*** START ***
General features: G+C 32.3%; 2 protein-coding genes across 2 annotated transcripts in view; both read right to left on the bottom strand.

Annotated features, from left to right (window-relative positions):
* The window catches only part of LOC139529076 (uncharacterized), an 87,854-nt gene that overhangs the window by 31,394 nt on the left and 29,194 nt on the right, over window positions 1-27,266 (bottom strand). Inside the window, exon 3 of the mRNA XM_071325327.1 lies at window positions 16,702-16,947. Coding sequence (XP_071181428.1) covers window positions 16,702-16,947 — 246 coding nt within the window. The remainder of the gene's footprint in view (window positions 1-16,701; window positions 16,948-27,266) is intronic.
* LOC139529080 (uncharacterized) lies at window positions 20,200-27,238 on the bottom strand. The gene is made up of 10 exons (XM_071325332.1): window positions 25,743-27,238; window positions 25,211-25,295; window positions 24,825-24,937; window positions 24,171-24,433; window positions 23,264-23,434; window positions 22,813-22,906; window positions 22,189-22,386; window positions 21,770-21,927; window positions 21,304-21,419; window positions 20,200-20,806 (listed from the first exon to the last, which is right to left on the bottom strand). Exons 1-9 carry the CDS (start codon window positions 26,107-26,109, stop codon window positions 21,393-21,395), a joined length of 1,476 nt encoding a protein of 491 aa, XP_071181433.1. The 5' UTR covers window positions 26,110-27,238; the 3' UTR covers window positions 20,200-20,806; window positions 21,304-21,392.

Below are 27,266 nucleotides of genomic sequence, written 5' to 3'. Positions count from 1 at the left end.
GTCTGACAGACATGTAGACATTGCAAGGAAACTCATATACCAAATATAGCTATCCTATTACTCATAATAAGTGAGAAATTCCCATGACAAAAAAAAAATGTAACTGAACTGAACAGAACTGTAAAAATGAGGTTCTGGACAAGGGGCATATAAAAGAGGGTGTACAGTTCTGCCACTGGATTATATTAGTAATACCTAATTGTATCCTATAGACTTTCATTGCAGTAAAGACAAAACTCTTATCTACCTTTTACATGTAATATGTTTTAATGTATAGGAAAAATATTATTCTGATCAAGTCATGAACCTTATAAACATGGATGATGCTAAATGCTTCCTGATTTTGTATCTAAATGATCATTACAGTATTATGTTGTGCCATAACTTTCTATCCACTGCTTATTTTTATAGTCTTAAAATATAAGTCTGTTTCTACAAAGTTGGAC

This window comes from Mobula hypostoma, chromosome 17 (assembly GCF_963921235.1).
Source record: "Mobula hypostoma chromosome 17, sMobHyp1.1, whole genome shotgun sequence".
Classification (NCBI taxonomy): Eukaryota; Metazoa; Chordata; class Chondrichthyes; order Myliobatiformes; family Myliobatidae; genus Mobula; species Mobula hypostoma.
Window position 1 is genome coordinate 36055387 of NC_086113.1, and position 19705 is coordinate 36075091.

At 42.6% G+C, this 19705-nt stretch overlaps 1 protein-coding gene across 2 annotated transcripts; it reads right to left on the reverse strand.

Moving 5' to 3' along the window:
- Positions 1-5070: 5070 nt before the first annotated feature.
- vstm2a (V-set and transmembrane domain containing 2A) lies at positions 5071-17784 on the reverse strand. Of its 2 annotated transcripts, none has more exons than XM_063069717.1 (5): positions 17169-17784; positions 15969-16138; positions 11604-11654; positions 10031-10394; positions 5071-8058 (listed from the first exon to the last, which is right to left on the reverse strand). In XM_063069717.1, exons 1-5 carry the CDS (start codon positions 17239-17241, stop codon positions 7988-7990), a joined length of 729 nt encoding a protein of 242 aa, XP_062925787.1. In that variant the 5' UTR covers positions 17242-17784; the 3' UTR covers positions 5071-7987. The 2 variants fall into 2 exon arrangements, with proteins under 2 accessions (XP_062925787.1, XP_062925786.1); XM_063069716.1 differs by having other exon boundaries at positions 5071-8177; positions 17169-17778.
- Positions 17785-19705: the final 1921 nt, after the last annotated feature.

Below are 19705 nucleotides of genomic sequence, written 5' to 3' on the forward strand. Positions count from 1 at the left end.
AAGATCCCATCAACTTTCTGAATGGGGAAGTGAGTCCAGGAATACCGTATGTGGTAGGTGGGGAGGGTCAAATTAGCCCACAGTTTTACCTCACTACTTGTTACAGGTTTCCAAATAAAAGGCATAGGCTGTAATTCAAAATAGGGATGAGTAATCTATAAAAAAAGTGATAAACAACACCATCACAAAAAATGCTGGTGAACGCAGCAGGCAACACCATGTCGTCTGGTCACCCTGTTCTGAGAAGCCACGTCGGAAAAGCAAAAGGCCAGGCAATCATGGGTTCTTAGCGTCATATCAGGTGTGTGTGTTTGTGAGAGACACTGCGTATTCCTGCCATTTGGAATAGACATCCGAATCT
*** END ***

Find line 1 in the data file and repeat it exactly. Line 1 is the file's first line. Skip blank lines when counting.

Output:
General features: G+C 32.3%; 2 protein-coding genes across 2 annotated transcripts in view; both read right to left on the bottom strand.